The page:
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PCOS is one of the most common hormonal disorders in the developed world.
In fact, it’s thought to affect almost 7% of pre-menopausal women in the US.
But there is surprisingly limited information on how to treat it naturally.
That’s the topic of this video.
What Is The Best Diet for PCOS?
PCOS (Polycystic ovary syndrome) is a condition characterised by hormonal imbalances in women. Specifically, an imbalance in male hormones (or androgens) produced by the ovaries.
Unfortunately there is no known cure yet, and the cause is unknown. However, genetic predisposition coupled with inadequate diet is thought to be a major driver.
Research shows the most effective eating pattern for PCOS is one that promotes weight loss and reduces levels of the hormone insulin.
This is because PCOS coupled with weight gain drives insulin resistance. That’s why PCOS dramatically increases risk of type 2 diabetes and other metabolic health conditions.
Additionally, studies show high insulin levels appear to upset regulation of the sex hormones. This worsens PCOS in a viscous cycle.
Whichever diet or eating pattern helps you to successfully lose weight and lower insulin will have the best possible outcomes.
Assuming you have been unsuccessful following a low-fat diet (which can work), the best alternative is a low carb diet.
A low carb diet is an eating pattern where carbs make up roughly 30% or less of your energy intake. By comparison, the average American diet is around 60% carbs.
Reducing carbs tends to equal a higher protein intake, shown to keep you feeling full for longer and reduce total calories consumed through the day.
That’s why low carb diets can work well for weight loss when not counting calories.
A ketogenic diet, which is an extremely low carb diet, has also shown to be promising, but it’s incredibly hard to stick to long-term, so mch so that I don’t typically recommend it.
Aside from overall eating patterns, there are some common food concerns of PCOS patients that should be clarified. One of the main issues is dairy consumption.
Some observational studies have linked low-fat dairy intake with increased risk of PCOS, while others suggest full-fat dairy has a protective effect.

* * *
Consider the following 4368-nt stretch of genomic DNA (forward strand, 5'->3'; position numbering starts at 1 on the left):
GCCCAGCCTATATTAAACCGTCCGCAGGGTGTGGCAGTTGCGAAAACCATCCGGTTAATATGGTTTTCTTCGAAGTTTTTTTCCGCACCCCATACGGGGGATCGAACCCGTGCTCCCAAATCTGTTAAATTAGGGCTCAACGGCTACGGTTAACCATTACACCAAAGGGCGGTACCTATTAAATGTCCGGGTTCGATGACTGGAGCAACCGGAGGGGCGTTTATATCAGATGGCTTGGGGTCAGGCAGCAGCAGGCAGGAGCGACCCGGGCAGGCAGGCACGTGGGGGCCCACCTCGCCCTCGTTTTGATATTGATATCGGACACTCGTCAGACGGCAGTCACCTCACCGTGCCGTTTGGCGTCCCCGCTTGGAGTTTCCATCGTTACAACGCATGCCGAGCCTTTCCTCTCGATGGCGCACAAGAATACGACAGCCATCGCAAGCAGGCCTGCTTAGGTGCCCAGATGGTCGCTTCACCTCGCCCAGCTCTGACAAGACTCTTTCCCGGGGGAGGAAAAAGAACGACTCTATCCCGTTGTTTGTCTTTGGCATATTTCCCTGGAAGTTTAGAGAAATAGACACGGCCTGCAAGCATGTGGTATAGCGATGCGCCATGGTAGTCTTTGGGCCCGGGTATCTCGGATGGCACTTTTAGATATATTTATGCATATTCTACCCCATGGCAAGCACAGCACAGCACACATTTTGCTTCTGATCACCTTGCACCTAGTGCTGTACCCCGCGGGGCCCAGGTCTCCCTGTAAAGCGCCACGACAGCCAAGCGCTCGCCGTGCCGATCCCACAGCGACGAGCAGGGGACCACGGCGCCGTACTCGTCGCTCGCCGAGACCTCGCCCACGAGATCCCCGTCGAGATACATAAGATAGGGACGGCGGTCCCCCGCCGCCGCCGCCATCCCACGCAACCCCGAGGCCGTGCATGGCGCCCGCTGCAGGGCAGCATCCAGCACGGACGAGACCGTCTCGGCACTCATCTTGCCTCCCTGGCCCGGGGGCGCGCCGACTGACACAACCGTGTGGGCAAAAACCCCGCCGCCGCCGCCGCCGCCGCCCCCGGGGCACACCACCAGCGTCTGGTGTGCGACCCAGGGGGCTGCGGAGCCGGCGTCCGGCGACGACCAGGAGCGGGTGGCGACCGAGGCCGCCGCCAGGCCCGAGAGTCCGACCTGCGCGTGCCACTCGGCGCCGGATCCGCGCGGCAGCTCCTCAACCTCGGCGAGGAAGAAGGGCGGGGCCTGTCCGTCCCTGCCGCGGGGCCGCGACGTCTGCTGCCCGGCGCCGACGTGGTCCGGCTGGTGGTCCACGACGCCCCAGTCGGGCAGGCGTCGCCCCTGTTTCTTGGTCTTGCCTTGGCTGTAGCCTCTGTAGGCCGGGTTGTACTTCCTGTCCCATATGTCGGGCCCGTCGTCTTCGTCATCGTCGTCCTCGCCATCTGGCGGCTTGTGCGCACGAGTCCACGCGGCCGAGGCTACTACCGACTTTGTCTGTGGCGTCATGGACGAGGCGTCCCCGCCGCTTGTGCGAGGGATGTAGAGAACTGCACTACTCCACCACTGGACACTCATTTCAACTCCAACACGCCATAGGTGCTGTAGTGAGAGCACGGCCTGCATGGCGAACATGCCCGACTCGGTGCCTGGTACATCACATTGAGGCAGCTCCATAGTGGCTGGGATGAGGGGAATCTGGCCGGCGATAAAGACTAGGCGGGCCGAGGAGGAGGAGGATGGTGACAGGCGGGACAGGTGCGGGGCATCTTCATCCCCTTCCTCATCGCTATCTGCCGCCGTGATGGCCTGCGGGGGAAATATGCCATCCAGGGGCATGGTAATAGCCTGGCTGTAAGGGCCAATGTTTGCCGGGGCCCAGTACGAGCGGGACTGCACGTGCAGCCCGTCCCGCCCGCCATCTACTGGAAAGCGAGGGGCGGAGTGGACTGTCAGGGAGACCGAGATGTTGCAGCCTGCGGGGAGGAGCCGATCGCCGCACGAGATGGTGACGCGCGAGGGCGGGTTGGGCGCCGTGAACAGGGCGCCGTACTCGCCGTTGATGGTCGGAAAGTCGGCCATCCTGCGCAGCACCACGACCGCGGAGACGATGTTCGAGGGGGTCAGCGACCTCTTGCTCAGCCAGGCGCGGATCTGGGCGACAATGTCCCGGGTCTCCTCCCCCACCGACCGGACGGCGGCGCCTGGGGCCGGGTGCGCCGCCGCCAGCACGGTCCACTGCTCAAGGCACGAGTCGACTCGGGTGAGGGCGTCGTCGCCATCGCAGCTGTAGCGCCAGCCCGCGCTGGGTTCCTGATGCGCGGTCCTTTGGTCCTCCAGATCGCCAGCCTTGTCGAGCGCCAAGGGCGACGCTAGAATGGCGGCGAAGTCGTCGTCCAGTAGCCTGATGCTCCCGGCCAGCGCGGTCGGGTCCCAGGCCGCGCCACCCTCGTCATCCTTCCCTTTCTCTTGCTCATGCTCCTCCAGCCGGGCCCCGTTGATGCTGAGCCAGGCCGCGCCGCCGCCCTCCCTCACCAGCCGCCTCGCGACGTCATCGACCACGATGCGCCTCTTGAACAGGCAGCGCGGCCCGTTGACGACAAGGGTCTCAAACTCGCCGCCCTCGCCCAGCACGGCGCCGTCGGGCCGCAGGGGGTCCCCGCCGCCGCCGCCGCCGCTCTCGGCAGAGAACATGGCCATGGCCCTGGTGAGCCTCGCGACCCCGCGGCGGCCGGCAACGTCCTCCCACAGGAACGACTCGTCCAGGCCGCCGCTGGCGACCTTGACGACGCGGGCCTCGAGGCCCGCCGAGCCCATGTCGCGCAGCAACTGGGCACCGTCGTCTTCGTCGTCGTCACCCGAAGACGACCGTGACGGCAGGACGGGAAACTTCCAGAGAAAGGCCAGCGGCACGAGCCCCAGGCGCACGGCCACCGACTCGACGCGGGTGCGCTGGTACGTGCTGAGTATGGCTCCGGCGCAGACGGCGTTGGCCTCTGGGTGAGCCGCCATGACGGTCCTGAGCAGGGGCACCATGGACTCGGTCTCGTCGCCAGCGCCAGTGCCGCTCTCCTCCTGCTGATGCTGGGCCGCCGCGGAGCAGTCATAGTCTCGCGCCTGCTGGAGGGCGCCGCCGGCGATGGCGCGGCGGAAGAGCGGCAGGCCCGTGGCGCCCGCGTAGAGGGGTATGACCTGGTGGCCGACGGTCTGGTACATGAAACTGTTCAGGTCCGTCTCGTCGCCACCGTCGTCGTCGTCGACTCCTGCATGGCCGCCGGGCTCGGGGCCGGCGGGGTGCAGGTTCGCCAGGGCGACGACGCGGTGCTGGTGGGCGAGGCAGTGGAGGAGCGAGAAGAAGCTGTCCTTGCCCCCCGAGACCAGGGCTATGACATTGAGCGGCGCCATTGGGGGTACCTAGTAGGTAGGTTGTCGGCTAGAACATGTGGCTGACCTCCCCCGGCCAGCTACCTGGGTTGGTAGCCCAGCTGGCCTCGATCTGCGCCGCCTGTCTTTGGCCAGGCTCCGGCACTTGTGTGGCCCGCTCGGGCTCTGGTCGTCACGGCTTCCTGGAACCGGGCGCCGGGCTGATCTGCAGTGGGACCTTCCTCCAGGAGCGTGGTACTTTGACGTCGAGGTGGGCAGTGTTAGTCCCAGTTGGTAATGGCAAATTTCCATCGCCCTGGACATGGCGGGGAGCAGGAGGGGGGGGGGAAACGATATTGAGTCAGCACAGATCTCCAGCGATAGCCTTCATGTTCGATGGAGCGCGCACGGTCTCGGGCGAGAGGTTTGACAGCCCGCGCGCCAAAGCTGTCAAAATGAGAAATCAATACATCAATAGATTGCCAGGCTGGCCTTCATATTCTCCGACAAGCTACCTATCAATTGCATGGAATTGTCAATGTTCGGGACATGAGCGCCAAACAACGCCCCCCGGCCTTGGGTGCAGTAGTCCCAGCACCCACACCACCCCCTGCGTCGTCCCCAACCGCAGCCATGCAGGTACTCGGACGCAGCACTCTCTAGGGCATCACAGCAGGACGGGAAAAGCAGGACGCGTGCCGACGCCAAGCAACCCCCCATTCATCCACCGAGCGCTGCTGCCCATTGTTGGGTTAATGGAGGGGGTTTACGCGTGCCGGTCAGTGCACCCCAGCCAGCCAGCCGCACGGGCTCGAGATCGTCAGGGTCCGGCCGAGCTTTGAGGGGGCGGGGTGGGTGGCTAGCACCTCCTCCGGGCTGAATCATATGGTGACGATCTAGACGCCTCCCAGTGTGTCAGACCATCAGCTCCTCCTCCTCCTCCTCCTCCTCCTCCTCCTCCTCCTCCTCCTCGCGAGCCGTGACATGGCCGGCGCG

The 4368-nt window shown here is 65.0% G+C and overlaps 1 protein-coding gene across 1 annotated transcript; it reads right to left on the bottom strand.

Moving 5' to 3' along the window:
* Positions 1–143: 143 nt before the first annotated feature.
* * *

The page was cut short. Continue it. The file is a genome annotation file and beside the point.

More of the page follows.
It’s really unclear at this stage, but we cannot draw any firm conclusions from observational studies.
If low-fat dairy is indeed bad for PCOS, and full fat dairy is not, it’s likely because low-fat dairy and other “diet” products tend to have significantly more sugar.
In any case, dairy-free is certainly worth a try if other changes have not helped. With a wholesome diet, dairy is not essential.
There have also been some concerns with soy and PCOS, but again there isn’t much evidence to go by. It seems moderate soy consumption is likely safe, but at the same time it seems an unnecessary risk to eat a lot or increase your intake.
Several studies indicate those with PCOS tend to have high levels of a compound in the blood called homocysteine. High levels are thought to be an independent risk factor for heart disease and stroke
The most efficient way to reduce homocysteine is by increasing folate or folic acid intake, which are forms of vitamin b9. Folate comes from whole foods, while folic acid is the synthetic version.
The top folate sources per 100-gram serve are beans and lentils, raw spinach, asparagus, and romaine (cos) lettuce.
Lastly, you must Limit Junk Food and Added Sugars, which are a nightmare for treating PCOS. They’re typically high in calories and added sugars, which can raise insulin levels and disrupt other hormones.
Know that treating PCOS also involves reducing chronic stress, increasing physical activity levels and getting adequate sleep.
All these factors greatly influence our hormones, and in the end PCOS is a hormonal problem.
Dietitian: Joe Leech (MSc Nutrition)